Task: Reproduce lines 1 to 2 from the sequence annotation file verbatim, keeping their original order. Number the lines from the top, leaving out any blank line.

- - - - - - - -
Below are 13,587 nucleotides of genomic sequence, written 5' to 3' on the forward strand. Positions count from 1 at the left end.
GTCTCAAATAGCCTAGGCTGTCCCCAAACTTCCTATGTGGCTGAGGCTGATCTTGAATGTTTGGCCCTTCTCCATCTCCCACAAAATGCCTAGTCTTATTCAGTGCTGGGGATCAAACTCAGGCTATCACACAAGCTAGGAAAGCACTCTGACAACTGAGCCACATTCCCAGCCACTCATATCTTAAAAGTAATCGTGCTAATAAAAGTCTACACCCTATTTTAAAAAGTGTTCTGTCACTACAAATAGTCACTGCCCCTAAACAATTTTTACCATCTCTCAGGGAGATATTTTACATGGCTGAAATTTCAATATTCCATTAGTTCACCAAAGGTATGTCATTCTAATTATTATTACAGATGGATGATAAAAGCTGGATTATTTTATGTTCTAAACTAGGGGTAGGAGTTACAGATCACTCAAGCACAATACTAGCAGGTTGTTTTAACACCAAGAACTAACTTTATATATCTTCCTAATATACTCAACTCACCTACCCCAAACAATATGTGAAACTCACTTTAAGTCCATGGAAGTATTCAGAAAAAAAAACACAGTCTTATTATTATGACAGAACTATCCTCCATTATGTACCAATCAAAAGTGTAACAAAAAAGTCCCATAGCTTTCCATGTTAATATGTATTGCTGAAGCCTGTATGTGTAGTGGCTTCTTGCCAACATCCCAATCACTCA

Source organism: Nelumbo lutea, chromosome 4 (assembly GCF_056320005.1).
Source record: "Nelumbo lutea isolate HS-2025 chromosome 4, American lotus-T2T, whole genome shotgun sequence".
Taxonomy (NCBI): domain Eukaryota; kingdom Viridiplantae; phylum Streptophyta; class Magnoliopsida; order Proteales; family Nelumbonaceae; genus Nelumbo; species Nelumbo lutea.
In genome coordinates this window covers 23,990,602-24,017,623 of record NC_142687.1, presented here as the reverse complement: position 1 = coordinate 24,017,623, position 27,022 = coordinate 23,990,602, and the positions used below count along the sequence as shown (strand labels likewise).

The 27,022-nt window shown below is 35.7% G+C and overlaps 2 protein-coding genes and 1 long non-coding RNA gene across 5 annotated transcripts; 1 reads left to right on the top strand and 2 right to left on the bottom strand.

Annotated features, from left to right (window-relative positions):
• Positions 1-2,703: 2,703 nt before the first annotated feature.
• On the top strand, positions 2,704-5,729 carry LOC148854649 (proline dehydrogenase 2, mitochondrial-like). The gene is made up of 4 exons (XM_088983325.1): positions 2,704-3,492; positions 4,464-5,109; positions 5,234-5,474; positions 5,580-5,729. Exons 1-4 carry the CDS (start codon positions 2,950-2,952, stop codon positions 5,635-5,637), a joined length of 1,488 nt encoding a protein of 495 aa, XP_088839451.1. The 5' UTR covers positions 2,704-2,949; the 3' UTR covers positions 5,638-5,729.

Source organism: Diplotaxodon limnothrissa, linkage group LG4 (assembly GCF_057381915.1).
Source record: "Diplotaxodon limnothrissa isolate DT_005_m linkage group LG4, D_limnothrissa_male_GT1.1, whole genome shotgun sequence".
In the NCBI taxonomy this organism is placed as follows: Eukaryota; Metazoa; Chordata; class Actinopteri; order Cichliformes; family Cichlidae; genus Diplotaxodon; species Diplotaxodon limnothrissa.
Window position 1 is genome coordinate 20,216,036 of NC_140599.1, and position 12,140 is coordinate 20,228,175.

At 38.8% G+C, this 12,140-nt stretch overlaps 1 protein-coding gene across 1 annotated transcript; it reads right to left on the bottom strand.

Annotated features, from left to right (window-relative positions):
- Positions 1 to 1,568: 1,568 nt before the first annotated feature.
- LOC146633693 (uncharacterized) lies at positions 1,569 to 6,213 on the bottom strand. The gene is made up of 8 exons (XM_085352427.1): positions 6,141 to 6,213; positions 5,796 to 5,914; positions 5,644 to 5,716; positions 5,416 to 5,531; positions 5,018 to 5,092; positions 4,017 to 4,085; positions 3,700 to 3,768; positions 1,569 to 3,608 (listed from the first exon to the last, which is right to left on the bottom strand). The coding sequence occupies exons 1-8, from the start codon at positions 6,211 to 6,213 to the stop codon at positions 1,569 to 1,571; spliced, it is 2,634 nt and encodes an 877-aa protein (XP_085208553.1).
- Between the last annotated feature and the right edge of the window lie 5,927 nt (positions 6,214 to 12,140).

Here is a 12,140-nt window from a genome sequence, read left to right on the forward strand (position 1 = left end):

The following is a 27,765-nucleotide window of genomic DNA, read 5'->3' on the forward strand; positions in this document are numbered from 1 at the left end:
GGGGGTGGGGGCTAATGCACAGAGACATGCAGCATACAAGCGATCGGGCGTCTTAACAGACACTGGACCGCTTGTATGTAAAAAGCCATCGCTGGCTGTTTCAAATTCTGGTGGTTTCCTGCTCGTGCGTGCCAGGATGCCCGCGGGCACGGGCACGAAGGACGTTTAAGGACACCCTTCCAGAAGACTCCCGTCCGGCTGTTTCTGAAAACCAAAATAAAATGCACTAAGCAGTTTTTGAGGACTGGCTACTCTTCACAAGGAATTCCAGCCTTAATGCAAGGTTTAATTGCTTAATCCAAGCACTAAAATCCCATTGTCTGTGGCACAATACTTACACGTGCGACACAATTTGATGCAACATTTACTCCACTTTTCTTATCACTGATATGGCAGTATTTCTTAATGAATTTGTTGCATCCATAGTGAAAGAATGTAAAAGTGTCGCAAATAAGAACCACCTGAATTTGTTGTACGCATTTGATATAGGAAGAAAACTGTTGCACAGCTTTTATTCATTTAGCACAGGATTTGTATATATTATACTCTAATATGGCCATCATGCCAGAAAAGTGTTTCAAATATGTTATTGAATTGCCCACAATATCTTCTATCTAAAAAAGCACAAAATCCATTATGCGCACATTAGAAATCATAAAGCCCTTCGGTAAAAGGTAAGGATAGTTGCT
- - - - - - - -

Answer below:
Below are 13,587 nucleotides of genomic sequence, written 5' to 3' on the forward strand. Positions count from 1 at the left end.
GTCTCAAATAGCCTAGGCTGTCCCCAAACTTCCTATGTGGCTGAGGCTGATCTTGAATGTTTGGCCCTTCTCCATCTCCCACAAAATGCCTAGTCTTATTCAGTGCTGGGGATCAAACTCAGGCTATCACACAAGCTAGGAAAGCACTCTGACAACTGAGCCACATTCCCAGCCACTCATATCTTAAAAGTAATCGTGCTAATAAAAGTCTACACCCTATTTTAAAAAGTGTTCTGTCACTACAAATAGTCACTGCCCCTAAACAATTTTTACCATCTCTCAGGGAGATATTTTACATGGCTGAAATTTCAATATTCCATTAGTTCACCAAAGGTATGTCATTCTAATTATTATTACAGATGGATGATAAAAGCTGGATTATTTTATGTTCTAAACTAGGGGTAGGAGTTACAGATCACTCAAGCACAATACTAGCAGGTTGTTTTAACACCAAGAACTAACTTTATATATCTTCCTAATATACTCAACTCACCTACCCCAAACAATATGTGAAACTCACTTTAAGTCCATGGAAGTATTCAGAAAAAAAAACACAGTCTTATTATTATGACAGAACTATCCTCCATTATGTACCAATCAAAAGTGTAACAAAAAAGTCCCATAGCTTTCCATGTTAATATGTATTGCTGAAGCCTGTATGTGTAGTGGCTTCTTGCCAACATCCCAATCACTCA